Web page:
Tropico 3 First Impressions

We caught up with El Presidente's shady dealings in this latest instalment to the colourful series.

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In Tropico 3, you reassume the role of dictator El Presidente, a position that affords you ultimate control of a banana republic from the height of the Cold War to the 1990s. Tropico 2 eschewed the Cold War for a pirate theme, however, current publisher Kalypso is taking us back to a modern-day totalitarian paradise with Tropico 3, and we managed to get a first look at the PC version of the city-building strategy game at Kalypso's GamesCom booth.

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Who's Making This Game: Haemimont is the team behind the well-received Celtic Kings: The Punic Wars and the poorly received Imperium Romanum. Kalypso is responsible for publishing duties.

What the Game Looks Like: Tropico 3 uses a top-down view, and from on high, your dictatorship feels like a living, breathing country. When you're not working your subjects to the bone, you can watch them working themselves to the bone. The game uses the same engine as Grand Ages: Rome, and we're told it should run on a machine with a 2.0GHz CPU, 1GB of RAM, and an Nvidia GeForce 8600 GPU.

What There Is to Do: One of the major new features in Tropico 3 is the ability to create your own dictator from scratch, with plenty of control over his appearance, background, allegiance to the US and USSR, and whether he studied in Moscow or at Harvard, for instance. Another new feature allows you to share your saved data through the game's online community. Keeping true to the series, Tropico 3 will feature plenty of construction and management, and you can build plenty of structures, including construction offices, transportation facilities, farms, tourist attractions, and even institutes to establish the country as a tax haven. In total, there are 15 single-player missions to keep you occupied.

How the Game Is Played: As El Presidente, you have ultimate and unquestionable control over your country, including its physical properties. Before starting a new campaign, you can choose the size and shape of your island, as well as other details, such as the amount of vegetation and mineral deposits. Once you have a thriving nation, you can hold election speeches from your palace balcony in the hope of swaying public opinion. But if that doesn’t work, why not just rig the election instead?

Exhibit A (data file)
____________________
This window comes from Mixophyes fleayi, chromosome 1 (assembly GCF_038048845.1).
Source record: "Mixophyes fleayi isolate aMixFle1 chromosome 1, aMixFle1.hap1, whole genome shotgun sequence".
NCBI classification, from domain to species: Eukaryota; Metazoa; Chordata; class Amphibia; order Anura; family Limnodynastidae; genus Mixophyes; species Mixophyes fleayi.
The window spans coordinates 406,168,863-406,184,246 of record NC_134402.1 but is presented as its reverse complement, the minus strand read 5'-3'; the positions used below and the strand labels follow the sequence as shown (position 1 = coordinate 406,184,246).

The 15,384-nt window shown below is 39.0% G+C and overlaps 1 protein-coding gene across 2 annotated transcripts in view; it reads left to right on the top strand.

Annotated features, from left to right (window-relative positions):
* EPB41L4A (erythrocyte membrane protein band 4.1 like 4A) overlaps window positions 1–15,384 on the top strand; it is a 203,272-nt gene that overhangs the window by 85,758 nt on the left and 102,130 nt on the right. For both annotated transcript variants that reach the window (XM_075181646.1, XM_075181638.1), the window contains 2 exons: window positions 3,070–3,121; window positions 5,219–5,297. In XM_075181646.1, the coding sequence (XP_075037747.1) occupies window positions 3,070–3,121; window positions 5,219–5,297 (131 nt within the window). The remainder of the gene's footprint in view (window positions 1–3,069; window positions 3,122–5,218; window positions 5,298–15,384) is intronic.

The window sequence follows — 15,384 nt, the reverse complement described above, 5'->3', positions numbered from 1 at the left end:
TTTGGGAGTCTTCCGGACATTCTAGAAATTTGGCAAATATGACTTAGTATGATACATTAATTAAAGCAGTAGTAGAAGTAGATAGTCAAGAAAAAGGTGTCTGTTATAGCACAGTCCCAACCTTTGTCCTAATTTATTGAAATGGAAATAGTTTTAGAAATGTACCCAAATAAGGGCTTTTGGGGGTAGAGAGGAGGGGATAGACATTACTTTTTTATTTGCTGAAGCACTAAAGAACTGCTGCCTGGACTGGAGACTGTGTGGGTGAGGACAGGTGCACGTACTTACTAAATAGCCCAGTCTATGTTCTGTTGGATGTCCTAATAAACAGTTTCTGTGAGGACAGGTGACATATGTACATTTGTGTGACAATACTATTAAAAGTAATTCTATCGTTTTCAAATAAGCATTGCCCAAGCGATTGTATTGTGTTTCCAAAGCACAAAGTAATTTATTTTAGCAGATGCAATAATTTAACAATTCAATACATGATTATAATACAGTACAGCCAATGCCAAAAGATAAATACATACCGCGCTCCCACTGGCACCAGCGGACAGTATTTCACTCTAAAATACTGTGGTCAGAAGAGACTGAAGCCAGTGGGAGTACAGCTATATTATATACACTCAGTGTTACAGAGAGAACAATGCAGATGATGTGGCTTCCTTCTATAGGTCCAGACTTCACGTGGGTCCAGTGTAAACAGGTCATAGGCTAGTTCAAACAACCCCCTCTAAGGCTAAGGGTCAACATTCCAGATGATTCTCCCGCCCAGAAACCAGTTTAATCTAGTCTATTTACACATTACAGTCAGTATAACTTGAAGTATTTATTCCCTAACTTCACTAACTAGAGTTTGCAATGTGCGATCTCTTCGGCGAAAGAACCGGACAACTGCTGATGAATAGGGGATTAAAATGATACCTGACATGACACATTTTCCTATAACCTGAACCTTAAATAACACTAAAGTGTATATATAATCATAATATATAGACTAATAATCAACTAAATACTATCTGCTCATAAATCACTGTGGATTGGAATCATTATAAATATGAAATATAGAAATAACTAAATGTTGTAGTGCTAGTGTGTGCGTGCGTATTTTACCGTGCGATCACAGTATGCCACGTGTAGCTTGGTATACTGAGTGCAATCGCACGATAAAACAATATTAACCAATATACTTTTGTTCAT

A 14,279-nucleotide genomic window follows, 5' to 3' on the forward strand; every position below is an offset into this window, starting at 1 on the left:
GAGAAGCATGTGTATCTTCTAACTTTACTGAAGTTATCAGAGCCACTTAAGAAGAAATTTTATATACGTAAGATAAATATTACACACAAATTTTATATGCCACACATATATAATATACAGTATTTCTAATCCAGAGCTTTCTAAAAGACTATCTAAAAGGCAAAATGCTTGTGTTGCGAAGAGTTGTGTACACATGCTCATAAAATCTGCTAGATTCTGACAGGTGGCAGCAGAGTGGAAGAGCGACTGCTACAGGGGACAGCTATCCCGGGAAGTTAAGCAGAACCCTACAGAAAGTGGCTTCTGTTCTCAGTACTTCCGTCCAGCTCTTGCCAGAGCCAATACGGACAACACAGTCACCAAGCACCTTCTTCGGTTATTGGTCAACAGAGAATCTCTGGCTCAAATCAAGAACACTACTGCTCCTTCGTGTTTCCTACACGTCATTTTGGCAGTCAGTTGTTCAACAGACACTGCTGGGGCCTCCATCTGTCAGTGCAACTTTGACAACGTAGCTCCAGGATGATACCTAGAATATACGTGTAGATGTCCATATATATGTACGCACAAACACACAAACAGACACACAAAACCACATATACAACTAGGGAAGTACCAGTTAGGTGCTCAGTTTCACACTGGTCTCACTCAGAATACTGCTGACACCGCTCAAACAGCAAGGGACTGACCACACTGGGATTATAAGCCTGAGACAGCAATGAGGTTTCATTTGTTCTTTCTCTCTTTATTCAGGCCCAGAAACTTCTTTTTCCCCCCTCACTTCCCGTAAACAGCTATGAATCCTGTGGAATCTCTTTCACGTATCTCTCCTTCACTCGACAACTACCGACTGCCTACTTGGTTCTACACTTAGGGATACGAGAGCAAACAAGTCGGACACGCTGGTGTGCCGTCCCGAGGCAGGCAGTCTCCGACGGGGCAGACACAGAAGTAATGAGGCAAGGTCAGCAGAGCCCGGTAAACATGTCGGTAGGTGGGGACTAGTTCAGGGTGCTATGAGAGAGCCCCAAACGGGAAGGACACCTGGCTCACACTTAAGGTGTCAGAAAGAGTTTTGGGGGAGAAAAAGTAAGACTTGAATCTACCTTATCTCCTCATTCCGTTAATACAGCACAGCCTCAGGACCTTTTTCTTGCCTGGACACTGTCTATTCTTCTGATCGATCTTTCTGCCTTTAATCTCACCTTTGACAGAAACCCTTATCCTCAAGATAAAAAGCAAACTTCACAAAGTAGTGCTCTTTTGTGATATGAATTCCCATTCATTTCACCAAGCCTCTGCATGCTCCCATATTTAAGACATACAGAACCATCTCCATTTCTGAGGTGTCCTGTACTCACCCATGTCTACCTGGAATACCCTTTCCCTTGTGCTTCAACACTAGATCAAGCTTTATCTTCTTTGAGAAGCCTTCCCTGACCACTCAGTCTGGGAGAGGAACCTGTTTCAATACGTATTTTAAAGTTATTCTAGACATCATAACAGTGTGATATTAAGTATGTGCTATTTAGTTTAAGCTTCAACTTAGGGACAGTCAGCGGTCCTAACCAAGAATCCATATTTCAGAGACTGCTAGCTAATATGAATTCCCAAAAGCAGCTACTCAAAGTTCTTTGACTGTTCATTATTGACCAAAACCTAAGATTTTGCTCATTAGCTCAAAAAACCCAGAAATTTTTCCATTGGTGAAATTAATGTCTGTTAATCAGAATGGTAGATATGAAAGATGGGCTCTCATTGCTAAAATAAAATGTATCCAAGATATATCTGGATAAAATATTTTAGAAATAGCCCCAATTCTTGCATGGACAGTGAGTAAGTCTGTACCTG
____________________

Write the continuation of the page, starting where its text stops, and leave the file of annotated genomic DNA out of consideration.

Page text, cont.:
There are plenty of other things you can tool around with too, such as tax rates, political edicts, prohibition, social security, and propaganda. You can also decide whether you want to oppress the people or try to win their favour. An almanac shows you the current state of the nation, including details on your popularity rating, economy, politics, and even the citizens in your watched list. There is a risk you'll be overthrown, and unlike real life where you might be able to go into hiding or flee the country, that is where the story ends. Before that happens, however, you can build a secret police building to assassinate political targets or, if you prefer the subtle approach, stage an unfortunate "accident" to get rid of them.

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What They Say: " The game will attract fans of the Tropico series, as well as newcomers with state-of-the-art graphics. The game offers complex gameplay similar to the other titles in the series and a comprehensive multiplayer mode."

What We Say: Tropico 3 looks like it will offer some rewarding gameplay and possibly even offer an education on how to run a dictatorship. If you think you've got what it takes, you can find out this October when the game is released.

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